I gather from reading your other posts on biking, that you don’t have any riding experience except for your scooter riding. ALthough this is helpful, I am uncertain to what degree. I have been riding a scooter in Asia for about 15 years(the latest one a souped up Majesty whith a 200 cc engine). When I made the switch, I found that my scooter experience didn’t do much for learning how to handle the bike. It’s a whole different ball game. You may want to read the Bible of biking, Twist of the Wrist (http://www.motorcycle.com/mo/mcracing/code/bookreview.html)for starters. Many things about handling these babies is counter-intuitive. Also, in Taiwan they don’t have a good safety and driving course, which is essential for big displacement bikes. For your level of experience, (if I’m wrong about this then put bamboo strips up my nails)a 400 is plenty! You should go to http://www.run2w.com and check out Ralf who just got his drz 400 as trade for a much bigger bike a couple of weeks ago. He loves it! And Ralf has been riding here, Germany and everywhere for a long time.
    You know by now that driving in Taiwan is an extreme sport in its own right. This is a big consideration when attempting to learn to ride a biggie. The bigger the bike, for example, the easier it is to miscalculate your corner entry and go wide. It happens to EVERYBODY. Not cool in a winding mountain road where oncoming traffic doesn’t give a sh.t and often uses the outside lane. Get yourself a hornet, or something, and then sell it after 10,000 km. YOu’ll be gald…or at least alive.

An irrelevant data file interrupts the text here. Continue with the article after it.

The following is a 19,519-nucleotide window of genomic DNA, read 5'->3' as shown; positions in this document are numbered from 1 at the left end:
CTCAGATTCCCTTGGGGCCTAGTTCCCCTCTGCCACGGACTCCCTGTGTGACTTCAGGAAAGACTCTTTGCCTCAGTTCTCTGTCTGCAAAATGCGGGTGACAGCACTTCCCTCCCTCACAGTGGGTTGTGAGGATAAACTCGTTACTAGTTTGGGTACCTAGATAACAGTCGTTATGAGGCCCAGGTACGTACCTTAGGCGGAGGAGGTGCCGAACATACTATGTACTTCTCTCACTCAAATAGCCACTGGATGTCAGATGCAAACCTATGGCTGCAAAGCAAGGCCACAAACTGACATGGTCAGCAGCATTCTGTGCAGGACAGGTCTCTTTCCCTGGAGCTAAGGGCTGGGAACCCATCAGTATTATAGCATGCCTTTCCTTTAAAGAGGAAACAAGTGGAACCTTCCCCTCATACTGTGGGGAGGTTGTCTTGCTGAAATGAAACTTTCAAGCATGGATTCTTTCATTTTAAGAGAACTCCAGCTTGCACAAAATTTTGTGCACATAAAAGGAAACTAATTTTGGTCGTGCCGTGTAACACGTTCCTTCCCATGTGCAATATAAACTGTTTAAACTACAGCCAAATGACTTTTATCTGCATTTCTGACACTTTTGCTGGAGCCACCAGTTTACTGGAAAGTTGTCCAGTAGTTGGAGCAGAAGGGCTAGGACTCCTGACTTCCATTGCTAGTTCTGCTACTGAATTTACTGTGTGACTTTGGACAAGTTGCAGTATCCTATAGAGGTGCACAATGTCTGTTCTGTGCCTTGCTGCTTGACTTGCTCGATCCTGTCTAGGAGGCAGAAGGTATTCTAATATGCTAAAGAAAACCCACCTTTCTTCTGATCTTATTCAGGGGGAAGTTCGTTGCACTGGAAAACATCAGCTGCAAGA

I look forward to taking rides with you someday.

  4. 4 range January 1, 2007 at 12:39

    Yep, totally true. I have been thinking about getting a cheap 150 cc bike just to start up to get the feel of bike riding. I do agree with you that any type of riding in Taiwan is an extreme sport, you have to be so aware all the time.

    The 1000cc are in the future for me and I am not planning on getting them as a 1st bike. Are you in Taipei?

    We are moving to Taipei in a few months from Hsinchu and most probably by then, I will have a small bike.

  5. 5 paddydaddy January 1, 2007 at 18:13

    I am in sunny Taichung!

  6. 6 range January 2, 2007 at 00:16

    Ca fait combien de temps que tu restes au Taiwan? Nous on est arrives en debut Septembre 2006, mais on adore. Bon la 1ere job n’etais pas la meilleure, mais la qualite de vie ici est mieux pour nous. Je suis arrive ici avec ma femme, une rousse du BC. Notre chien s’en vient dans quelques mois, un bouledogue francais, puis on pense rester ici pour plusieurs annees, assez longtemps pour avoir nos enfants ici.


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ranjitwithkinginbehand.jpgI'm Range, your host. On the menu, photos, art, stories, entertainment and reviews. Links, maths, education and social issues. I'm in Quebec (Canada) or Taiwan (R.O.C.). Follow me on Twitter.